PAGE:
Trump's personal lawyer, Rudy Giuliani, can't seem to keep his story straight about what he did for his boss in Ukraine.
Rudy Giuliani isn't really doing Donald Trump any favors these days. His increasingly disjointed appearances on television in which he first denies, then loudly admits, any number of illegal actions about Ukraine, are becoming a near-daily thing.
On Tuesday night, after word broke that the House would indeed be pursuing impeachment, Giuliani thought it would be a great idea to go on Laura Ingraham's Fox News show, "The Ingraham Angle." It didn't go well.
In under 90 seconds, Giuliani threatened to sue another Ingraham guest, Chris Hahn, for libel and screamed "Shut up, moron!" at him. Then Giuliani went on to try to explain that Hahn had mischaracterized Rudy's interactions with the State Department: "He said about me that I was asked by the State Department to go dig up political dirt on Trump's opponent. Totally false. The State Department asked me."
When Hahn pointed out that was, indeed, the same thing, Giuliani demanded that Ingraham "turn him off so I can speak."
This isn't the first time Giuliani has been confused as to whether or not he asked the Ukrainian government to investigate former Vice President Joe Biden and his son, Hunter. Just last week, he had a depressingly similar television appearance where he first denied, then confirmed, that he'd pressured a foreign government to investigate one of Trump's political rivals.
Giuliani should really be more aware of his role in the Ukraine affair because it turns out to have been pretty substantial. Tuesday night, the Washington Post reported that key national security officials were "sidelined" in favor of letting political loyalists like Giuliani run rampant. Things were so shadowy that officials from the Departments of State and Defense are still trying to piece together what Giuliani actually did — but by all accounts, he did a great deal.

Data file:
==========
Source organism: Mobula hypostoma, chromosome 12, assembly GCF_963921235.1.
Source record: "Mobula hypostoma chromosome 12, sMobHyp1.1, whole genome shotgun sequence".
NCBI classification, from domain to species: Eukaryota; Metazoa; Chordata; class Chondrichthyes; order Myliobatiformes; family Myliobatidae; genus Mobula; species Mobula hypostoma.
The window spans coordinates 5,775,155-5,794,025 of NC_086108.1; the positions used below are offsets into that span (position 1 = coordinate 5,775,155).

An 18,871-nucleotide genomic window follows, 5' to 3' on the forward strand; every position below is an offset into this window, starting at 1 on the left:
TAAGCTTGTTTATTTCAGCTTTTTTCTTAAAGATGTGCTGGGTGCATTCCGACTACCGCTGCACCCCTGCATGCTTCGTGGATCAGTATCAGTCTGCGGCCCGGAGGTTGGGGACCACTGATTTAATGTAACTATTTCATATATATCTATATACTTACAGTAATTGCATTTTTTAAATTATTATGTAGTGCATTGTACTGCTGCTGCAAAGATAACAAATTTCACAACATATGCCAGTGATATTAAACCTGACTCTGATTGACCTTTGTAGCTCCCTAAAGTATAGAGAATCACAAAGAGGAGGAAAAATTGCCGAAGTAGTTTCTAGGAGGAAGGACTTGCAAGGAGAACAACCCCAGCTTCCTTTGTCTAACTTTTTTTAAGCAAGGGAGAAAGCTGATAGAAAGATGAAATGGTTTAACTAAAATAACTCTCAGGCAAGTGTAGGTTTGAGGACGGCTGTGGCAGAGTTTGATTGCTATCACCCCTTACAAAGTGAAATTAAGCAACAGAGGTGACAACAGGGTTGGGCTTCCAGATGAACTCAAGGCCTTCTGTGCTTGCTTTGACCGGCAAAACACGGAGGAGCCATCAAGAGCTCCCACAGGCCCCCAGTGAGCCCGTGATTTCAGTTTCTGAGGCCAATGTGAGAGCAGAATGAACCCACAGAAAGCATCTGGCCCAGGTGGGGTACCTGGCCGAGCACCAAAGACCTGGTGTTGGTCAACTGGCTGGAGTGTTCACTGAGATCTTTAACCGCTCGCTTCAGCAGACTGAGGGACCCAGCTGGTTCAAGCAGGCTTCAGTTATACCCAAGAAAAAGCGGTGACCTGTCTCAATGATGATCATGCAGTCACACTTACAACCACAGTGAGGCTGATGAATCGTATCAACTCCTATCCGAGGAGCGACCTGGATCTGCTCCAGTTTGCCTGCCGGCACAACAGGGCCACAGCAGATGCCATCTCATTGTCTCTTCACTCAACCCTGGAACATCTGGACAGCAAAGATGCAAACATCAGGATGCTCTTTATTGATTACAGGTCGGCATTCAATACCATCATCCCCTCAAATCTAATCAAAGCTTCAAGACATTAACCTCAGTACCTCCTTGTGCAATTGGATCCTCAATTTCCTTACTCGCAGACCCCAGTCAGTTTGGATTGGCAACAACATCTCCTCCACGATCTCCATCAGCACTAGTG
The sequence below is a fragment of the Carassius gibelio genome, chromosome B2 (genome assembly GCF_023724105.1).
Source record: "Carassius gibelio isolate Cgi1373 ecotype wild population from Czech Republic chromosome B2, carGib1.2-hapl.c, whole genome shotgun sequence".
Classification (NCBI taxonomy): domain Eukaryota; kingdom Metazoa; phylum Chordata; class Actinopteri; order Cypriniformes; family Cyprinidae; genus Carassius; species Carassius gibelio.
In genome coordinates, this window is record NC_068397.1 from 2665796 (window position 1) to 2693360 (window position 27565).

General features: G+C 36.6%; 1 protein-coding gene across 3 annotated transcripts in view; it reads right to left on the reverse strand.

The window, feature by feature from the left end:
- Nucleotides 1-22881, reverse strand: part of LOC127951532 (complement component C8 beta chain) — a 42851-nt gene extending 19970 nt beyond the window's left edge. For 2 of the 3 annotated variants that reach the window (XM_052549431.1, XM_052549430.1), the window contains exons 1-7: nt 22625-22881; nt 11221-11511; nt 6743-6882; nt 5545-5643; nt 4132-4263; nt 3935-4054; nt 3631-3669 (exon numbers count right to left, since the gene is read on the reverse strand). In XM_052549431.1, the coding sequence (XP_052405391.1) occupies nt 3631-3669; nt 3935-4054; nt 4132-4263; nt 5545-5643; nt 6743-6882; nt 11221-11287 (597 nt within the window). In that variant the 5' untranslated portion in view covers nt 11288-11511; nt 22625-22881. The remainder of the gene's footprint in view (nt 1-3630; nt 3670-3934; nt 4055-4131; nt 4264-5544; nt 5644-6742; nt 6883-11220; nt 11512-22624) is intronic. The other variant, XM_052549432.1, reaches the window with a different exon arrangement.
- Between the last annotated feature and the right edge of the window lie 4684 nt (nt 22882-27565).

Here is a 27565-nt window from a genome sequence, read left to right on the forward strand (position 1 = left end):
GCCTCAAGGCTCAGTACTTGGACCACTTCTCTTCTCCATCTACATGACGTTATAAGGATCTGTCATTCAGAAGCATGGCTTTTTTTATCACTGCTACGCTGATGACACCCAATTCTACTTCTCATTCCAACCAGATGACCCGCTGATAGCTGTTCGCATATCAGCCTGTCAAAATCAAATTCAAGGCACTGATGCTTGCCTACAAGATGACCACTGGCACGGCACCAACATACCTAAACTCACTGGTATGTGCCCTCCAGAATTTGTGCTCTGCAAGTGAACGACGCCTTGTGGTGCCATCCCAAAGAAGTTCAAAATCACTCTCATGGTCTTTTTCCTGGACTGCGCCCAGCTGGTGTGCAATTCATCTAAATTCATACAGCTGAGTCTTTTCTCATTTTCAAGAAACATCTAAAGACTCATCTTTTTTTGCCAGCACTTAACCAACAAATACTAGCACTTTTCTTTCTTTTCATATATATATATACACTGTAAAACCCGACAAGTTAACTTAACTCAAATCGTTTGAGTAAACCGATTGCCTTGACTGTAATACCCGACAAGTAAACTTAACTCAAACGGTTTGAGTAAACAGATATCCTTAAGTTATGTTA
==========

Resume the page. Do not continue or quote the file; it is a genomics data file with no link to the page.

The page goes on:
According to U.S. officials, after the Russia investigation closed, Giuliani turned his attention to Ukraine. He demanded personnel changes at the U.S. embassy and tried to meet directly with subordinates of Ukraine President Volodymyr Zelensky. He installed his own emissaries in the country to set up meetings. He targeted the then-ambassador to Ukraine, Marie Yovanovitch, alleging she was part of a grand conspiracy orchestrated by George Soros and demanding she be investigated as "part of the collusion."
The Daily Beast is reporting that Giuliani also worked with other high-level U.S. diplomats, including the special representative for Ukraine, Kurt Volker, and U.S. Ambassador to the European Union Gordon Sondland. Sondland donated a million dollars to the Trump inaugural committee, a move which netted him the nomination for U.S. ambassador two years later, in 2018.
And of course, Giuliani did all this as the personal attorney for Trump. Not as a diplomat. Not as someone with the best interests of our country or Ukraine at heart. Rather, Giuliani is someone whose only interest is preserving the interests of his corrupt client. But now, as that client faces impeachment, Giuliani's activities may be limited to yelling on television again and again.
Published with permission of The American Independent Foundation.